One important advantage of the motor control circuit of the present invention is that it does not suffer from stalling of motor 10 as thermistor 48 senses higher and higher temperatures. This has been a problem with previous phase angle firing motor control circuits. In one preferred embodiment, in which motor 10 was a 230 volt motor, the motor control circuit of the present invention permitted motor speed control over essentially the entire range of possible motor speeds. In other words, motor 10 could be operated without stalling over a range from about zero to about ninety-eight percent full voltage across motor 10.
Another significant advantage of the present invention is that it is insensitive to the length of sensor lead wires 98 and 100, which connect sensor 48 to bridge 50. In previous motor controls, the length of lead wires affected the operation of the motor control circuit. In some cases, the lead wires could not exceed about six feet without causing stalling of the electric motor. With the present invention, wires 98 and 100 may be as long as five hundred feet without any effect upon the operation of the motor. This is because gate electrode 24 of triac 22 is isolated from thermistor 48. The control signals which vary the phase angle firing of triac 22 are supplied through light emitting diode 84 and photosensors 92 and 94. The length of lead wires 98 and 100 do not affect the firing point of triac 22.
Another important advantage of the present invention is that photosensors 92 and 94 are not directly in series with either triac 22 or motor 10. For that reason, sensors 92 and 94 may have an extremely high dark resistance (e.g. 15 to 50 Mohm) without creating motor stalling problems.
Table 1 is a list of component values of the various components of the circuit shown in FIG. 1. In several cases, alternative sources of the components are listed.
TABLE 1______________________________________ 1-1HP, 230V, 1-phase permanent split capacitor or shaded pole or 31/3HP, 230V, 1-phase permanent split capacitor or shaded poleFuse 20 ABC-15, 15A, 250VTriac 22 RCA T6420-D 40A, 400V or 600V or GE SC265-D 40A, 400V or 600VDiac 26 GE St2 32V break over RCA D3202UCapacitors 28, 30, 36 Sprague 715P47356LD3 .047μF 600V or 400VResistor 32 12K ohm, 1/2 W, 10% 38 360 ohm, 1/2 W, 10% 46 120K ohm, 1W, 10% 52 1K ohm, 1/2 W, 10% 54 1K ohm, 1/2 W, 10% 58 12K ohm, 1W, 10% 60 47K ohm, 1W, 10% 62 47K ohm, 1W, 10% 64 820 ohm, 1W, 10% 72 18K ohm, 1W, 10% 82 1K ohm, 1W, 10% 88 47K ohm, 2W, 10% 90 47K ohm, 2W, 10%Potentiometer 34 Allen Bradley 504UA, 500K ohm, 2.25W Allen Bradley 103UA, 10K ohm, 2.25WVaristor 40 GE V275LA20AMeter 42 0-1 mADC, 250VDiodes 44, 66, 74 Mallory PTC205 2.5A, 1000V P1VThermister 48 Keystone RL 2012-5506-120D1 10K ohm at 25° C.LED (Red) 84 AND-115RPhotosensors 92, 94 GE #1 175MW, 50Mohm Vactec VT833 175MW, 15Mohm______________________________________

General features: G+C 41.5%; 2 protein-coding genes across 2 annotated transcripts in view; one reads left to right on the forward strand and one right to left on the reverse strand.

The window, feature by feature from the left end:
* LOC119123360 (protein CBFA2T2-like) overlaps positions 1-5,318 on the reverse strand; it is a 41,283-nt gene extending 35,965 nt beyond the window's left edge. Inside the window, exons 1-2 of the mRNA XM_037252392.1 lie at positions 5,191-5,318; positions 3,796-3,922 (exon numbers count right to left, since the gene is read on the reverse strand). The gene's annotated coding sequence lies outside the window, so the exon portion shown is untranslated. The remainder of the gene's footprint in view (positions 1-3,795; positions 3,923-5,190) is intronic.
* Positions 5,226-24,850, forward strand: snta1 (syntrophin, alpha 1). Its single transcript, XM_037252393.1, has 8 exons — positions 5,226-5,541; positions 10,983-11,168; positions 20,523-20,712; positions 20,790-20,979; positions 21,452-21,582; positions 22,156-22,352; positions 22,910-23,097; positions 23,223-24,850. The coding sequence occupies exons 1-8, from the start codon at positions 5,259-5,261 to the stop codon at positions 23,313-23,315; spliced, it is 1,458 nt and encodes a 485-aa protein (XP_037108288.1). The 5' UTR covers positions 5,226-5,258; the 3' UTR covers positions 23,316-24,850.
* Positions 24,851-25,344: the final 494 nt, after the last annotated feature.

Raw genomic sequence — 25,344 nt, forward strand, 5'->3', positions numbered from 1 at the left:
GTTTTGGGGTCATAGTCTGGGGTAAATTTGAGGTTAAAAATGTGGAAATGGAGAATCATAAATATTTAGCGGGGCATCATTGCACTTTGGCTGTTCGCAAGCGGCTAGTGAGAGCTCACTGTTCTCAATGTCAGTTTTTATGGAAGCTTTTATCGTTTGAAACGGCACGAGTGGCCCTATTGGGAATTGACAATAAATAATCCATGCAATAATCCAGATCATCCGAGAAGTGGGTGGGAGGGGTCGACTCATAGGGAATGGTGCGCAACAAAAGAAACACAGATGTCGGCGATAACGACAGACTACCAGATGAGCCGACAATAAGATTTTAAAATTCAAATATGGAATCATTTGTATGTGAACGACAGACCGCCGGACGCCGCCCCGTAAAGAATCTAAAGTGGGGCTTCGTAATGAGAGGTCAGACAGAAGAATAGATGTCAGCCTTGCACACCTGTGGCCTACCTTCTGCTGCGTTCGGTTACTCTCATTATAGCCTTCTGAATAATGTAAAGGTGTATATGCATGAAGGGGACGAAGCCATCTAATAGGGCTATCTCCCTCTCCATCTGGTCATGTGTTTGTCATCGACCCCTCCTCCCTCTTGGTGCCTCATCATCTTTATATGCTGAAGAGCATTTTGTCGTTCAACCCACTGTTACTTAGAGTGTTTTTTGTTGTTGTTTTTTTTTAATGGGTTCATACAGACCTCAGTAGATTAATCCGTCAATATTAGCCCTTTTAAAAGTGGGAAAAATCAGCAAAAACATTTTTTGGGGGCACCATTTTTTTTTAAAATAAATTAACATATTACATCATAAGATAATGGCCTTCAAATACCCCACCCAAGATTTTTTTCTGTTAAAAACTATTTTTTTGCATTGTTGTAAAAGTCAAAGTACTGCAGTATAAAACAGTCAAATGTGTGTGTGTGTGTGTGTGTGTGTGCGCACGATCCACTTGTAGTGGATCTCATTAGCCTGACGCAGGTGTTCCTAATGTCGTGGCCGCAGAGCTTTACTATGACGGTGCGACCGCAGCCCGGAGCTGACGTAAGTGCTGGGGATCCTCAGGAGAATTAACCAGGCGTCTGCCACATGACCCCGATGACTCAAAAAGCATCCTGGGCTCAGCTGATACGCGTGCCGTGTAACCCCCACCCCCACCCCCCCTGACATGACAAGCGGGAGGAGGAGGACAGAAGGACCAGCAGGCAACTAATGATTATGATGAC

In conclusion, the present invention is a motor speed control which provides variable speed control over essentially the entire operating range without stalling. The present invention also permits the temperature sensor to be positioned remote from the remainder of the circuit, since the sensor lead lengths do not adversely affect operation of the motor.
Although the present invention has been described with reference to a preferred embodiment, workers skilled in the art will recognize that changes made be made in form and detail without departing from the spirit and scope of the invention.
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|U.S. Classification||318/806, 318/480, 318/812|
|International Classification||H02P25/04, G05D23/24|
|Cooperative Classification||H02P25/04, G05D23/24, G05D23/1906|
|European Classification||H02P25/04, G05D23/24C1|
|Apr 25, 1990||AS||Assignment|
Owner name: CTB, INC., A CORP. OF IN.
Free format text: MERGER;ASSIGNORS:CHORE-TIME EQUIPMENT, INC., A CORP. OF IN.;BROCK MANUFACTURING, INC., A CORP. OF IN.;CTB ADVERTISING, INC., A CORP. OF IN.;AND OTHERS;REEL/FRAME:005281/0275
Effective date: 19890320
|Jan 25, 1996||AS||Assignment|
Owner name: SOCIETY NATIONAL BANK, OHIO
Free format text: COLLATERAL ASSIGNMENT & SECURITY AGREEMENT;ASSIGNOR:CTB, INC.;REEL/FRAME:007795/0681
Effective date: 19960104
|Oct 20, 1997||AS||Assignment|
Owner name: CTB, INC., INDIANA
Free format text: RELEASE AND ASSIGNMENT OF PATENTS;ASSIGNOR:KEYBANK NATIONAL ASSOCIATION (FORMERLY KNOWN AS, SOCIETYNATIONAL BANK), AS AGENT;REEL/FRAME:008907/0257
Effective date: 19970902